Generally speaking, the rule here is not to shoot at a shutter speed that’s slower than your focal length. For example, if you’re shooting with a 100mm lens, your shutter speed should be no lower than 1/100th of a second.
If you’re still having issues with blur, consider investing in a tripod or a monopod.
Create a sense of depth
When you find yourself admiring a panoramic landscape that deserves your photography talents, make sure you do it justice. It always helps to create a sense of depth when taking these kinds of images. Doing this allows viewers to really feel like they were there with you.
For the best results, use a wide-angle lens and a small aperture of f/16 (or smaller) to keep the foreground and background sharp. Placing an object or person in the foreground will also help to add an extra sense of scale, while emphasising just how far away the distance is.
Note: a small aperture usually requires a slower shutter speed, so make sure you’ve revised our point above about reducing camera shake and blur.
Don’t use a flash indoors
Remember that dodgy facial expression I mentioned earlier? Let’s avoid that if we can.
The addition of a flash indoors can look harsh and spectacularly unnatural, especially in portrait photography. So how can you get around using one, while still making sure there’s enough light?
First off, pump your camera’s ISO up to 800-1600. This will make a big difference to your camera’s sensitivity to light, allowing you to harness more of it. Then, use the widest aperture possible – this way more light will reach the sensor of your camera, and you will have a nicely blurred background.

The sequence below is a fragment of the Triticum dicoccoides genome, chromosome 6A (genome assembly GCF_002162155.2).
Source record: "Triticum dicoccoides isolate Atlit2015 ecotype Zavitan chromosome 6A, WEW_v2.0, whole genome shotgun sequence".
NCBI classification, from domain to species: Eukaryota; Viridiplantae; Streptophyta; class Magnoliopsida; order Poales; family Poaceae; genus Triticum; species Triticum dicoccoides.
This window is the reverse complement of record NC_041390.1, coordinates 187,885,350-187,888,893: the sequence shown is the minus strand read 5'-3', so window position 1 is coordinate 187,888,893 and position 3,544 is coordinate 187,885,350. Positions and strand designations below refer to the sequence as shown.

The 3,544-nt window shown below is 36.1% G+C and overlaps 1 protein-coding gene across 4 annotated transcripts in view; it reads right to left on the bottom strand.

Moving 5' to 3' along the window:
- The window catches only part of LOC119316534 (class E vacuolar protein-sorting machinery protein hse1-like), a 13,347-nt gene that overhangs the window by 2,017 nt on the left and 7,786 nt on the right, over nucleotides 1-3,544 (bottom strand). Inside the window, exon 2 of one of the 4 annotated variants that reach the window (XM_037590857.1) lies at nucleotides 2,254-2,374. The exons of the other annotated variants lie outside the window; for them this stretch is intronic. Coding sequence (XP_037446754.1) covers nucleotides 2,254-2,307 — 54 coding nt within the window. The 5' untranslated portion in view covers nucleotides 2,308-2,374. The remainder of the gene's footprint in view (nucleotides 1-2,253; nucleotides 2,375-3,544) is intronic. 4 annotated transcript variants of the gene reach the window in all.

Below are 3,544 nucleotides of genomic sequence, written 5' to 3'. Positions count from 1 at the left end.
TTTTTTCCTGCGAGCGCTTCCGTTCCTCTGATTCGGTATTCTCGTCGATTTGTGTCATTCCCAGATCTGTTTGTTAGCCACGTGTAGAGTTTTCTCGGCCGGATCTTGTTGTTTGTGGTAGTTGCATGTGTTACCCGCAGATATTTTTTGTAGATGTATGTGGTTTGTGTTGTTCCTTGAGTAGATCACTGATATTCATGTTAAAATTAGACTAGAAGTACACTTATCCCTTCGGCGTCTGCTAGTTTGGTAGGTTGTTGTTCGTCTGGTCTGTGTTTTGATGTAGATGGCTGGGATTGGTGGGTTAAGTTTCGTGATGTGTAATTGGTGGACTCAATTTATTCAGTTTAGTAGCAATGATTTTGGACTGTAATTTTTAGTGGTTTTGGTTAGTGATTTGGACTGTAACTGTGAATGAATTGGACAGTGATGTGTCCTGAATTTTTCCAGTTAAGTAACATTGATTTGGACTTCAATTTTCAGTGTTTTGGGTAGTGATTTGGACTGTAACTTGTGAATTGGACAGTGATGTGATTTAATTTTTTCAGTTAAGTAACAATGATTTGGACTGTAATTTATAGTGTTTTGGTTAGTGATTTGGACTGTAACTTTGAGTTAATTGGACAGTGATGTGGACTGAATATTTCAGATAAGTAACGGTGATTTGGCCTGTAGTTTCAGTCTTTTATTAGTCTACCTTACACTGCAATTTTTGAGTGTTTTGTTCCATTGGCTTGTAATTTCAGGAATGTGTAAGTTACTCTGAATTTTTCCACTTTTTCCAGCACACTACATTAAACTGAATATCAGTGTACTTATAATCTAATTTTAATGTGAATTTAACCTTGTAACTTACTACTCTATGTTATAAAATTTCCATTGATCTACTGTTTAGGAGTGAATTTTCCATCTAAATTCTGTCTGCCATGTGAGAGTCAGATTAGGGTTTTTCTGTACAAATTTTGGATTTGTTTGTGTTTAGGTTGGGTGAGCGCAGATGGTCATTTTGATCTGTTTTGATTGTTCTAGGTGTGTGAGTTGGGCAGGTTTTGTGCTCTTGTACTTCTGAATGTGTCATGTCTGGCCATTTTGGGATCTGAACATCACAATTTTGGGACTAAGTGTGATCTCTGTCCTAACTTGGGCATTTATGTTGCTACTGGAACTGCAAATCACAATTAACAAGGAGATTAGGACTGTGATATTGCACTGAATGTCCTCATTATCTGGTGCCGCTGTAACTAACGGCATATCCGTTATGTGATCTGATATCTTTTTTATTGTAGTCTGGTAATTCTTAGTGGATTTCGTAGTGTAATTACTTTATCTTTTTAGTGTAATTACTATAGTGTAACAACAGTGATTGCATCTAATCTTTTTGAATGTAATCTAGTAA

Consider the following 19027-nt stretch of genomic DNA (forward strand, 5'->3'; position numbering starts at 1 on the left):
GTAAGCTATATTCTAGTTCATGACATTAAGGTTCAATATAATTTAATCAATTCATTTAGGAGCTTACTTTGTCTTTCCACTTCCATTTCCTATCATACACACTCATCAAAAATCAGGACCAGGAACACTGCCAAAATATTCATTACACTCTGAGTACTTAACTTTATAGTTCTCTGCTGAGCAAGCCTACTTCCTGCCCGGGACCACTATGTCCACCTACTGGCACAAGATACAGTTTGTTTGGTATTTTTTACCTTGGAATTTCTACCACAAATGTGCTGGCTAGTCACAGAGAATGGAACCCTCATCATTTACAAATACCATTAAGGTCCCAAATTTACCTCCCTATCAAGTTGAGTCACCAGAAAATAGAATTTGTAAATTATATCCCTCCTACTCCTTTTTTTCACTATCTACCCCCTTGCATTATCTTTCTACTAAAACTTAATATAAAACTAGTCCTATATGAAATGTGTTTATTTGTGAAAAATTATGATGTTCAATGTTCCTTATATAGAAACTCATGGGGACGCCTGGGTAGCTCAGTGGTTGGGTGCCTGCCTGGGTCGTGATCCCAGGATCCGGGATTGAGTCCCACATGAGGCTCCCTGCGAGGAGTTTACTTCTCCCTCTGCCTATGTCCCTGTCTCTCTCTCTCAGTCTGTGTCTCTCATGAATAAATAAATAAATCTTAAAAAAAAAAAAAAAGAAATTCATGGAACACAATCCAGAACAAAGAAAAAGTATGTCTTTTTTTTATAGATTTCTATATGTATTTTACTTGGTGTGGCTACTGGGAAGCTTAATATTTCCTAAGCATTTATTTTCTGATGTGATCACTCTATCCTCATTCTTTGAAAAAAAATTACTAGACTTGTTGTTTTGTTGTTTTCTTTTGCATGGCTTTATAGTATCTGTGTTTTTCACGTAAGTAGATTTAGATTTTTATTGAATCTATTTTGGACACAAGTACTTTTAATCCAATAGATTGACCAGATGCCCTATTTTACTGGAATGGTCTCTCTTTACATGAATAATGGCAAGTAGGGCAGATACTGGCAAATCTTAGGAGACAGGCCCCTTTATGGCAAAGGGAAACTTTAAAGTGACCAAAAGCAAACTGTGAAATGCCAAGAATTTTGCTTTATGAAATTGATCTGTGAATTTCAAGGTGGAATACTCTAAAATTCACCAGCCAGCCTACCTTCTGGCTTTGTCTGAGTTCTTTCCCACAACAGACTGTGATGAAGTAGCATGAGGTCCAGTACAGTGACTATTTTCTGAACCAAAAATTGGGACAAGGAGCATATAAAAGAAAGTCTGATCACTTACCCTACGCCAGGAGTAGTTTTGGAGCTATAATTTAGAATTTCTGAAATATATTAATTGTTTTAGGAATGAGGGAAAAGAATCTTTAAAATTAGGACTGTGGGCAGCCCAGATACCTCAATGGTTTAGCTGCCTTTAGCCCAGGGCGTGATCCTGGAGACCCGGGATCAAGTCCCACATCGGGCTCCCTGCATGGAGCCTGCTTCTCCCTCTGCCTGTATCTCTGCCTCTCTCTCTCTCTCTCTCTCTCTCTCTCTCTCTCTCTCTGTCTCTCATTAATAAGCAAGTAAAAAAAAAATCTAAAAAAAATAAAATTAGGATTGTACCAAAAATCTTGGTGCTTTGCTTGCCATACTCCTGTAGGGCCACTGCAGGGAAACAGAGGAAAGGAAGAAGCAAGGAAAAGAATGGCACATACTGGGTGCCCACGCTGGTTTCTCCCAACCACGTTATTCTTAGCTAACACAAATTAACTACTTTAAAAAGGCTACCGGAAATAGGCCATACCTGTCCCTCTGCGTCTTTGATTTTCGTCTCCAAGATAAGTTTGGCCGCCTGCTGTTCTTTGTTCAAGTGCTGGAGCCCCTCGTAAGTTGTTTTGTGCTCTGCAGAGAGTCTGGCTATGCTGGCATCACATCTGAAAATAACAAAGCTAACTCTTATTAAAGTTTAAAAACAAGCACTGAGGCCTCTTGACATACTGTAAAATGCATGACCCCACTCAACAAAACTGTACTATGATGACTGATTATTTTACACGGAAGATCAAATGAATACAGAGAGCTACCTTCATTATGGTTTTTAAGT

If you’re in the deepest, darkest cave and you absolutely must use a flash, then use one with a head that you can rotate. Point the light towards the ceiling on an angle – this will help to make sure it’s not so invasive, while still providing you with the light you need.
Use simple backgrounds
When taking photos of loved ones and new friends on vacation, the simplest approach is usually the best.
You want to make them the star of the photo, so use simple backgrounds to reduce the amount of visual distractions. Neutral colours and simple patterns are great for this. This is even more important if you’re experimenting with the rule of thirds and leaving the focal point of the image off-centre.
Host your photos in the right place
Social media channels are fine, but your newfound photography skills deserve something a little more polished. If you’re enjoying taking photos so much that you’re thinking of taking your talents pro, it’s worth investing in hosting them on a personalised photography portfolio.
There is a huge selection of photography websites for photographers today, and many will help you to develop your creative personality further. Better yet, a well-presented portfolio will help you to enhance your overall online visibility and provide more ways for people to discover your talents.
Photography is an art form that’s meant to be shared, so don’t be shy!